Professionalism: The third logic

14 April 2004

As some may know, we (MER) have a reading group. The book selected for today’s meeting was:

Freidson, E. (2001). Professionalism: The third logic. Chicago: Chicago University Press.

Thus, my reading for today is that book. Some parts of these notes are shamelessly taken from my current PhD thesis draft. By my calculation, when Freidson wrote this he was 78. I hope that I can write as well when I reach that age.

For Freidson, professionalism is used “to refer to institutional circumstances in which members of occupations, rather than consumers or managers control work? (2001, p. 12). Whereas, ‘Market’, refers to those circumstances in which consumers control the work people do, and “bureaucracy’ to those in which managers are in control [of work]” (2001, p. 12). In taking such approach, to the occupational control of work, the notion of autonomy looms large. And in taking such an approach, he is harking back to his earlier work, and the ideas of authors such as Johnson (1972), Brint (1994), and Larson (1977).

Secondly, from this basic idea he derives five elements that he sees comprising an ideal type of professionalism. This is not a return to a trait based approach to definitions, but more accurately, it is intended to serve as a stable standard by which to appraise and analyze historic occupations whose characteristics vary in time and place? (Freidson, 2001, p. 127). The five interdependent elements he describes are:

  • specialized work in the officially recognized economy that is believed to be grounded in a body of theoretically based, discretionary knowledge and skill that is accordingly given special status in the labor force;
  • exclusive jurisdiction in a particular division of labor created and controlled by occupational negotiation;
  • a sheltered position in both the external and internal labor markets that is based on qualifying credentials created by the occupation;
  • a formal training program lying outside the labor market that produces qualify credentials, which is controlled by the occupation and associated with higher education; and
  • an ideology that asserts greater commitment to doing good work than to economic gain and to the quality rather than the economic efficiency of the work (Freidson, 2001, p. 127)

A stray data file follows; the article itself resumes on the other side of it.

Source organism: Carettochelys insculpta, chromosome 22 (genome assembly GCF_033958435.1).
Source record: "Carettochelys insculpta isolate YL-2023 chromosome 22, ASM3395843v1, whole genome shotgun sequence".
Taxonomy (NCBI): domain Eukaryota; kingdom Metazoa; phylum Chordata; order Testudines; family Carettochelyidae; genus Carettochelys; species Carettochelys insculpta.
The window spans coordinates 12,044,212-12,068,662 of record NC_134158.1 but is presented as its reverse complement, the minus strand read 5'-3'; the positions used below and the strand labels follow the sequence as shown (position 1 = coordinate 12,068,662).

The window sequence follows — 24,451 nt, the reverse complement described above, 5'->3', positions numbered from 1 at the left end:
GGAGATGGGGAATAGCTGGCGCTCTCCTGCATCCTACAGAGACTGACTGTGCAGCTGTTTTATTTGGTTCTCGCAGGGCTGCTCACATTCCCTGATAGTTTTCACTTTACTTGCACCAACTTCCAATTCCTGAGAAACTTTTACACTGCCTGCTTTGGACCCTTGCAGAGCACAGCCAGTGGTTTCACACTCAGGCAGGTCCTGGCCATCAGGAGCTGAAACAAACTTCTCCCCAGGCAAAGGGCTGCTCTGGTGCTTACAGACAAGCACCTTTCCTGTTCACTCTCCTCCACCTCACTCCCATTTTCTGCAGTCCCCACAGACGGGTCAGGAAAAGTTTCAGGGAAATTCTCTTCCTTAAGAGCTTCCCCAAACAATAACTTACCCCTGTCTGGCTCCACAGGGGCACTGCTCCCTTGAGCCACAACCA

Having said all of that, the heart of Fredison’s book is really the notion of there being three logics at work – that of the free market (and let the buyer beware), that of the professions (let the buyer trust us), and that of the bureaucratic (let the buyer beware? I’m not sure).

As Catherine says, Freidson is unashamedly ‘for’ the professions. Actually, I’ll just drift in to talking about reading group for a moment, as it is connected. Being professionals ourselves, the book was of particular interest, as it highlights the types of issue we face everyday with the competing imperatives of managerialism, market forces, professionalism. It’s a shame that more people don’t come along—but that is indicative, I suppose, of those competing demands.

I agree with others in the group that we don’t give students a good understanding of the alternatives to the contemporary “obsessions’ with managerialism and the market. Perhaps we do need to spend more time on the subtlety and applicability of the professional form of organising.


Brint, S. G. (1994). In an age of experts: The changing role of professionals in politics and public life. Princeton, NJ: Princeton University Press.

Freidson, E. (2001). Professionalism: The third logic. Chicago: Chicago University Press.

Johnson, T. J. (1972). Professions and power. London: Mcmillan.

Larson, M. S. (1977). The rise of professionalism: A sociological analysis. Berkeley: University of California-Press.